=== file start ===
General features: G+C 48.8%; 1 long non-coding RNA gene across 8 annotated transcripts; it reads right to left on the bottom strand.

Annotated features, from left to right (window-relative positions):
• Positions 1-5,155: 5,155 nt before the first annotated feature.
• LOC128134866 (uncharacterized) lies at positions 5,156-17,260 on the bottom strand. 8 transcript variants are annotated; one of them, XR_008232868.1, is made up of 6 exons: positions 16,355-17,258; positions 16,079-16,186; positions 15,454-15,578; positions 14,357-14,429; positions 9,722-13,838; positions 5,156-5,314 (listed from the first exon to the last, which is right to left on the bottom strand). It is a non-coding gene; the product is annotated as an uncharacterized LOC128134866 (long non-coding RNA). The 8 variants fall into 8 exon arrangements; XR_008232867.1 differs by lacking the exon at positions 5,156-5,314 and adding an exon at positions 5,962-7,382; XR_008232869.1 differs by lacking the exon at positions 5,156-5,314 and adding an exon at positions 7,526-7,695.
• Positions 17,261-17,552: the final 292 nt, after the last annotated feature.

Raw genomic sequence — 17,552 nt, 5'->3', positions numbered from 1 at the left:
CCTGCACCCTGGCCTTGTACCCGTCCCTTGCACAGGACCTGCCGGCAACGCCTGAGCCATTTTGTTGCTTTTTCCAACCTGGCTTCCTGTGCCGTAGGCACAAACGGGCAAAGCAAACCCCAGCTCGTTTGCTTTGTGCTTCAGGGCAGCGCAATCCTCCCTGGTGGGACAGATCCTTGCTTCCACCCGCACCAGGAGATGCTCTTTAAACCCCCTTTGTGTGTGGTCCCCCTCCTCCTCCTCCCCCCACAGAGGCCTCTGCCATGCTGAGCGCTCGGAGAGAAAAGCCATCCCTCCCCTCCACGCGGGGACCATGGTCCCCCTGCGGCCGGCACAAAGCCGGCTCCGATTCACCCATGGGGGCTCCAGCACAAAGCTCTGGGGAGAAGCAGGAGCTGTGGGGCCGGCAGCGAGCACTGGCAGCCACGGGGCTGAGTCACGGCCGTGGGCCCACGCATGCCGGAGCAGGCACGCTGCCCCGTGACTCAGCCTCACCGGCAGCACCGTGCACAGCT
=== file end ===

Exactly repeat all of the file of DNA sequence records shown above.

General features: G+C 48.8%; 1 long non-coding RNA gene across 8 annotated transcripts; it reads right to left on the bottom strand.

Annotated features, from left to right (window-relative positions):
• Positions 1-5,155: 5,155 nt before the first annotated feature.
• LOC128134866 (uncharacterized) lies at positions 5,156-17,260 on the bottom strand. 8 transcript variants are annotated; one of them, XR_008232868.1, is made up of 6 exons: positions 16,355-17,258; positions 16,079-16,186; positions 15,454-15,578; positions 14,357-14,429; positions 9,722-13,838; positions 5,156-5,314 (listed from the first exon to the last, which is right to left on the bottom strand). It is a non-coding gene; the product is annotated as an uncharacterized LOC128134866 (long non-coding RNA). The 8 variants fall into 8 exon arrangements; XR_008232867.1 differs by lacking the exon at positions 5,156-5,314 and adding an exon at positions 5,962-7,382; XR_008232869.1 differs by lacking the exon at positions 5,156-5,314 and adding an exon at positions 7,526-7,695.
• Positions 17,261-17,552: the final 292 nt, after the last annotated feature.

Raw genomic sequence — 17,552 nt, 5'->3', positions numbered from 1 at the left:
CCTGCACCCTGGCCTTGTACCCGTCCCTTGCACAGGACCTGCCGGCAACGCCTGAGCCATTTTGTTGCTTTTTCCAACCTGGCTTCCTGTGCCGTAGGCACAAACGGGCAAAGCAAACCCCAGCTCGTTTGCTTTGTGCTTCAGGGCAGCGCAATCCTCCCTGGTGGGACAGATCCTTGCTTCCACCCGCACCAGGAGATGCTCTTTAAACCCCCTTTGTGTGTGGTCCCCCTCCTCCTCCTCCCCCCACAGAGGCCTCTGCCATGCTGAGCGCTCGGAGAGAAAAGCCATCCCTCCCCTCCACGCGGGGACCATGGTCCCCCTGCGGCCGGCACAAAGCCGGCTCCGATTCACCCATGGGGGCTCCAGCACAAAGCTCTGGGGAGAAGCAGGAGCTGTGGGGCCGGCAGCGAGCACTGGCAGCCACGGGGCTGAGTCACGGCCGTGGGCCCACGCATGCCGGAGCAGGCACGCTGCCCCGTGACTCAGCCTCACCGGCAGCACCGTGCACAGCT